As daytime gets longer and the sun shines warmer, we bid spring goodbye to make way for summer. We swap our knitted sweaters with swimsuits and take out our flip-flops as we store our boots away. Summer is when we look forward to enjoying the outdoors, from beach getaways to camping in the mountains. Social media content nearly doubles as summer vibes and tan lines invade our feeds. But behind all the laid-back aesthetic and carefree attitude that naturally comes with the season, there’s also a worry that arises from the increasing amount of people sun tanning and going under sunbeds to achieve that summer aesthetic.
Tanning is the process where the skin is exposed to ultraviolet (UV) rays for long periods to achieve a darkened skin color, which can be done indoors using tanning beds or outdoors through sun exposure. The ‘glow’ that comes after tanning may be aesthetically appealing but, on a microscopic level, is a sign of skin damage. Contrary to popular belief, there is no such thing as a ‘healthy tan’. Tanning is a protective reaction against UV exposure, so when the skin starts to darken, it already indicates DNA and cell injury.
There are two different types of UV rays responsible for the stimulation of melanin, a substance produced by the body that causes pigmentation: UVA and UVB. Both are naturally produced by the sun and are used artificially in sunbeds. UVA rays penetrate deep into the skin and are absorbed by the dermis, causing aging and wrinkling. Meanwhile, UVB rays are absorbed superficially by the epidermis, which give rise to sunburns. An ultraviolet index (UVI) is a helpful tool to measure the level of radiation and can indicate the need for sun protective behaviors, such as using sunscreen or seeking shade at specific times of the day. The higher the UVI, the greater the potential of skin damage and lesser time for it to take place.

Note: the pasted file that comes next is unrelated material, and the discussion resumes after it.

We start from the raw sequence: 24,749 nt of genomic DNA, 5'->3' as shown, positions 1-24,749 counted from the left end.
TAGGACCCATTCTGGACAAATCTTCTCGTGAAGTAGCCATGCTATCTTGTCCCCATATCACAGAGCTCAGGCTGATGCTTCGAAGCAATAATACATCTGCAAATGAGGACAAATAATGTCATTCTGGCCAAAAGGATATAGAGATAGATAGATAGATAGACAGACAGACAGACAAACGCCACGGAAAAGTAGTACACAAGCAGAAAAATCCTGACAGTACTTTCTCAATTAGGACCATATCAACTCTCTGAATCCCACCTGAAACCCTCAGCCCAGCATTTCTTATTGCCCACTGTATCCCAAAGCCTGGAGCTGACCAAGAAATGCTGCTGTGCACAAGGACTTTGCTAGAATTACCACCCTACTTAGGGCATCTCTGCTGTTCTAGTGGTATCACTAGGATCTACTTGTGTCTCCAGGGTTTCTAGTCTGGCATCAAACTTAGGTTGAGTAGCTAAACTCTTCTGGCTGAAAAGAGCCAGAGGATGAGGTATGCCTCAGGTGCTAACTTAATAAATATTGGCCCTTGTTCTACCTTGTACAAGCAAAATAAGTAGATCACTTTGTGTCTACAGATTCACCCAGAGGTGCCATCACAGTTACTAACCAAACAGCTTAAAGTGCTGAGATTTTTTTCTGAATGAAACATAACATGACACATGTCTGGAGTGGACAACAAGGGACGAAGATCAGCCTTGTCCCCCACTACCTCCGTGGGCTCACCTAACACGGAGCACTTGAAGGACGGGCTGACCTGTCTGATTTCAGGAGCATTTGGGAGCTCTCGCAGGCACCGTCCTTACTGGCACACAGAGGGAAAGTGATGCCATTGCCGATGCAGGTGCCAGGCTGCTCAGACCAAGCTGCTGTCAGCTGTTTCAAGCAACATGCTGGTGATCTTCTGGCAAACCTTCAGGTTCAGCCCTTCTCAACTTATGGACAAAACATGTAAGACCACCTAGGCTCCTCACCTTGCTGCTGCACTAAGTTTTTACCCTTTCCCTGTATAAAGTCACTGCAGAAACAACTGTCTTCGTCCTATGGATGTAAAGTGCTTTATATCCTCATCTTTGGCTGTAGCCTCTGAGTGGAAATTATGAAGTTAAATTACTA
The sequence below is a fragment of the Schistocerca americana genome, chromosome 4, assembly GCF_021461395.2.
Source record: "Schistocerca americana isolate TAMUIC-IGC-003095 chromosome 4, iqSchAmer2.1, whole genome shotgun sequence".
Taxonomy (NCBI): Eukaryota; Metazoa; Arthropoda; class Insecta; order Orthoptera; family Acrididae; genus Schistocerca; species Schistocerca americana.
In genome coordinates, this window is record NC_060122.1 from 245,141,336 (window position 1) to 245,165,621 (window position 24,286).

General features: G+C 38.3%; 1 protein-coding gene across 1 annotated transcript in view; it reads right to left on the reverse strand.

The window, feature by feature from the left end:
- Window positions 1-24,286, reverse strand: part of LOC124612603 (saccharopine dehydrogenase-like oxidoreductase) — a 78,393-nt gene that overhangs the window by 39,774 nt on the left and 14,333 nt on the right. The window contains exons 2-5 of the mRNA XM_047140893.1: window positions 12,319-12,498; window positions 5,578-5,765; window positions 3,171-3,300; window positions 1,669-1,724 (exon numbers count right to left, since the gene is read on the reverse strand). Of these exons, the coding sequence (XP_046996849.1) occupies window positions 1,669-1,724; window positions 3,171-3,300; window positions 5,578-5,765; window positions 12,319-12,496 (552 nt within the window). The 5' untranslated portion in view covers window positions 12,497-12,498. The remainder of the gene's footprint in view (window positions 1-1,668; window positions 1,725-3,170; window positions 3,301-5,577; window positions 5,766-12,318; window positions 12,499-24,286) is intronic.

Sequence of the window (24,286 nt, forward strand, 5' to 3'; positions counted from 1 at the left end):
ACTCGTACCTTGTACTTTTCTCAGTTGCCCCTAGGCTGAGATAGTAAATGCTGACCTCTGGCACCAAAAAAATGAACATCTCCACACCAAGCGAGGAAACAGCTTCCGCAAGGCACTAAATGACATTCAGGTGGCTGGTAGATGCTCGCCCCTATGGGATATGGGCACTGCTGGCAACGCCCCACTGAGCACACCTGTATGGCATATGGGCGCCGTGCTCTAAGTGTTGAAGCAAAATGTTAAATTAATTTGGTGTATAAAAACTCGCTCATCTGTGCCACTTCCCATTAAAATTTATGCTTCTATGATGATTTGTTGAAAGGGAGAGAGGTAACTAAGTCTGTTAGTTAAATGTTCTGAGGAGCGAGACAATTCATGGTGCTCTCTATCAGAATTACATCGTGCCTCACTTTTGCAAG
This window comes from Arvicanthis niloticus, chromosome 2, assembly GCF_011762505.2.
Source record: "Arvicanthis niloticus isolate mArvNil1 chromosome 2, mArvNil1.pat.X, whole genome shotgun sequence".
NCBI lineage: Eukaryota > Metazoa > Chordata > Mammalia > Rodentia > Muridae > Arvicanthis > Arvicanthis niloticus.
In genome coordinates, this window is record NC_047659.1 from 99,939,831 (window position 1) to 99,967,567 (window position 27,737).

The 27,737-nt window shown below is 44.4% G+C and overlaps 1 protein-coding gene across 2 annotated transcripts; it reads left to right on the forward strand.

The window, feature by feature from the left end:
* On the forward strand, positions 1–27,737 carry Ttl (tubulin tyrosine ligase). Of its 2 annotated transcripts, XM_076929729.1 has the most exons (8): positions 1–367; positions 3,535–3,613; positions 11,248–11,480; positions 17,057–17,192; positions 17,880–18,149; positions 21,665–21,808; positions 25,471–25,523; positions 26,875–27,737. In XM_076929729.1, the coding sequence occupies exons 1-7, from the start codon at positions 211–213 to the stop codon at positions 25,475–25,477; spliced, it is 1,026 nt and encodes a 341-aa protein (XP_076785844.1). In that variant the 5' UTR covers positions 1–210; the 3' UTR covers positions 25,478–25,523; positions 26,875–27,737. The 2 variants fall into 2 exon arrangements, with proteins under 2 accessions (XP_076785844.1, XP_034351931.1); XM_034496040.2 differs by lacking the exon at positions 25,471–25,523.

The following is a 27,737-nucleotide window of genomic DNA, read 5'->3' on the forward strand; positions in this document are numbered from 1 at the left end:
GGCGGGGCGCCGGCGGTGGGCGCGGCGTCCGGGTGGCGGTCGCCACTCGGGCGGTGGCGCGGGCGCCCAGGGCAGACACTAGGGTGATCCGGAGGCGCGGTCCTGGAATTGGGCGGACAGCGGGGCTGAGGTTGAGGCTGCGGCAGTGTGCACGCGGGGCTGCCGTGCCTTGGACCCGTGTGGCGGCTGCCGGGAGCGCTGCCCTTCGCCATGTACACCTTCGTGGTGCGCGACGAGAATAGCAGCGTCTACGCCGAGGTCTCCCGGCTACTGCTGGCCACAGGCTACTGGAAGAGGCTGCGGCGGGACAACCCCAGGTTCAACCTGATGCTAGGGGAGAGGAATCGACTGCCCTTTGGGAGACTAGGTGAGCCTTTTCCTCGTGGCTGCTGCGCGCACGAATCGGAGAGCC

According to the Food and Drug Administration (FDA), tanning increases the risk of developing skin cancer, such as basal cell carcinoma, squamous cell carcinoma, and melanoma. A one-time indoor tanning session can increase the risk of melanoma before the age of 35 by about 75%. In fact, there are more skin cancer cases worldwide compared to lung cancer due to smoking, as stated by the Skin Cancer Foundation. Also, it is not possible to obtain vitamin D from sunbeds. For vitamin D acquired from sunlight, it is best to have a small amount of sun exposure daily for around 20-30 minutes compared to long exposures in a day, which is usually associated with the tanning process.
In a nutshell, it is important to prioritize our health first before succumbing to society’s beauty standards for the summer. The best way to protect our skin is to avoid tanning entirely. There are other ways to achieve a tan without damaging your skin, such as spray-ons and lotions. When going under the sun, check the UVI, which is usually high between 10 AM to 4 PM, and apply sunscreen. The American Academy of Dermatology recommends SPF 30 or higher with broad spectrum protection, which protects against both UVA and UVB. There are also two different types of sunscreens to take note of that have different ways to combat UV rays: chemical and mineral. Depending on preference and skin type, you can use the most suitable one for you. Mineral sunscreens act as a physical barrier that sits on top of your skin to deflect the UV rays, On the other hand, chemical sunscreen is absorbed into the deep layers of the skin and convert the harmful rays into heat, which can be released. Also, be generous when applying sunscreen to your face and body to secure maximum protection. Go under the shade as much as possible especially during peak times, and wear protective clothing, like sleeves, sunglasses, and a hat. It is definitely possible to have fun and look good this summer without sacrificing your skin health if you follow these tips.
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